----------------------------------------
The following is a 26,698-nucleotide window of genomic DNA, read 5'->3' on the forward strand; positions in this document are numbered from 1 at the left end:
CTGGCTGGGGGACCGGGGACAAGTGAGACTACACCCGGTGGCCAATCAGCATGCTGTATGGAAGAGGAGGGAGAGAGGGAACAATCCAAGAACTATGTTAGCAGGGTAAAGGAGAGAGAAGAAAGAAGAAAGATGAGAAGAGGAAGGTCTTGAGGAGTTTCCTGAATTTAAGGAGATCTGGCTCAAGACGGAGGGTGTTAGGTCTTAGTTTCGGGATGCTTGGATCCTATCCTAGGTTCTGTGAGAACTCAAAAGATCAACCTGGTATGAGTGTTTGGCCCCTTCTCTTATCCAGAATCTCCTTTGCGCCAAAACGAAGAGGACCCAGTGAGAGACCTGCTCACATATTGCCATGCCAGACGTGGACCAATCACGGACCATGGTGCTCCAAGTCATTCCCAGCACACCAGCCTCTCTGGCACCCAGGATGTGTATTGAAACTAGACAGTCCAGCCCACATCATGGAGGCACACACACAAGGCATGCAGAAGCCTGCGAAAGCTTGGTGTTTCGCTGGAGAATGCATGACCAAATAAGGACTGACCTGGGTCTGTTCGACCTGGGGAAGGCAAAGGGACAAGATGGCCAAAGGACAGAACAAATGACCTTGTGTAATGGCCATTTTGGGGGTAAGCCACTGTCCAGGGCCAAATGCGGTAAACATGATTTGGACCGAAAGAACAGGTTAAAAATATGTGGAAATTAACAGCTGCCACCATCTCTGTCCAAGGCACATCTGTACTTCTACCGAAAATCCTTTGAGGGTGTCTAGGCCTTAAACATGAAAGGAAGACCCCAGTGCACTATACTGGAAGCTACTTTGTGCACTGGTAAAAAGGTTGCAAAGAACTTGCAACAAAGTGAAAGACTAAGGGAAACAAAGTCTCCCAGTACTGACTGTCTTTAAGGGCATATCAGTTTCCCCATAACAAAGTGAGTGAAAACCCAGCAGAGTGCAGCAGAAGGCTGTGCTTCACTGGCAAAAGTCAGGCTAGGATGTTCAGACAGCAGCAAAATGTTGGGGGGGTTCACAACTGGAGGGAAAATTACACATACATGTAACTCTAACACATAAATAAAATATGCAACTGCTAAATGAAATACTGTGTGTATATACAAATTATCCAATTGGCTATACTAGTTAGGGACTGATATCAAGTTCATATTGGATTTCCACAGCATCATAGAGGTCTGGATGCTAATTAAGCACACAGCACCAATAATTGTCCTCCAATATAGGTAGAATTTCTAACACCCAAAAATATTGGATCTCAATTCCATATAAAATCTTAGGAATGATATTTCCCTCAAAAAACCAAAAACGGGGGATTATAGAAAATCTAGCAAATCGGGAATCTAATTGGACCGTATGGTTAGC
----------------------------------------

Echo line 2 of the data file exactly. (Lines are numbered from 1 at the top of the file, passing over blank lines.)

CTGGCTGGGGGACCGGGGACAAGTGAGACTACACCCGGTGGCCAATCAGCATGCTGTATGGAAGAGGAGGGAGAGAGGGAACAATCCAAGAACTATGTTAGCAGGGTAAAGGAGAGAGAAGAAAGAAGAAAGATGAGAAGAGGAAGGTCTTGAGGAGTTTCCTGAATTTAAGGAGATCTGGCTCAAGACGGAGGGTGTTAGGTCTTAGTTTCGGGATGCTTGGATCCTATCCTAGGTTCTGTGAGAACTCAAAAGATCAACCTGGTATGAGTGTTTGGCCCCTTCTCTTATCCAGAATCTCCTTTGCGCCAAAACGAAGAGGACCCAGTGAGAGACCTGCTCACATATTGCCATGCCAGACGTGGACCAATCACGGACCATGGTGCTCCAAGTCATTCCCAGCACACCAGCCTCTCTGGCACCCAGGATGTGTATTGAAACTAGACAGTCCAGCCCACATCATGGAGGCACACACACAAGGCATGCAGAAGCCTGCGAAAGCTTGGTGTTTCGCTGGAGAATGCATGACCAAATAAGGACTGACCTGGGTCTGTTCGACCTGGGGAAGGCAAAGGGACAAGATGGCCAAAGGACAGAACAAATGACCTTGTGTAATGGCCATTTTGGGGGTAAGCCACTGTCCAGGGCCAAATGCGGTAAACATGATTTGGACCGAAAGAACAGGTTAAAAATATGTGGAAATTAACAGCTGCCACCATCTCTGTCCAAGGCACATCTGTACTTCTACCGAAAATCCTTTGAGGGTGTCTAGGCCTTAAACATGAAAGGAAGACCCCAGTGCACTATACTGGAAGCTACTTTGTGCACTGGTAAAAAGGTTGCAAAGAACTTGCAACAAAGTGAAAGACTAAGGGAAACAAAGTCTCCCAGTACTGACTGTCTTTAAGGGCATATCAGTTTCCCCATAACAAAGTGAGTGAAAACCCAGCAGAGTGCAGCAGAAGGCTGTGCTTCACTGGCAAAAGTCAGGCTAGGATGTTCAGACAGCAGCAAAATGTTGGGGGGGTTCACAACTGGAGGGAAAATTACACATACATGTAACTCTAACACATAAATAAAATATGCAACTGCTAAATGAAATACTGTGTGTATATACAAATTATCCAATTGGCTATACTAGTTAGGGACTGATATCAAGTTCATATTGGATTTCCACAGCATCATAGAGGTCTGGATGCTAATTAAGCACACAGCACCAATAATTGTCCTCCAATATAGGTAGAATTTCTAACACCCAAAAATATTGGATCTCAATTCCATATAAAATCTTAGGAATGATATTTCCCTCAAAAAACCAAAAACGGGGGATTATAGAAAATCTAGCAAATCGGGAATCTAATTGGACCGTATGGTTAGC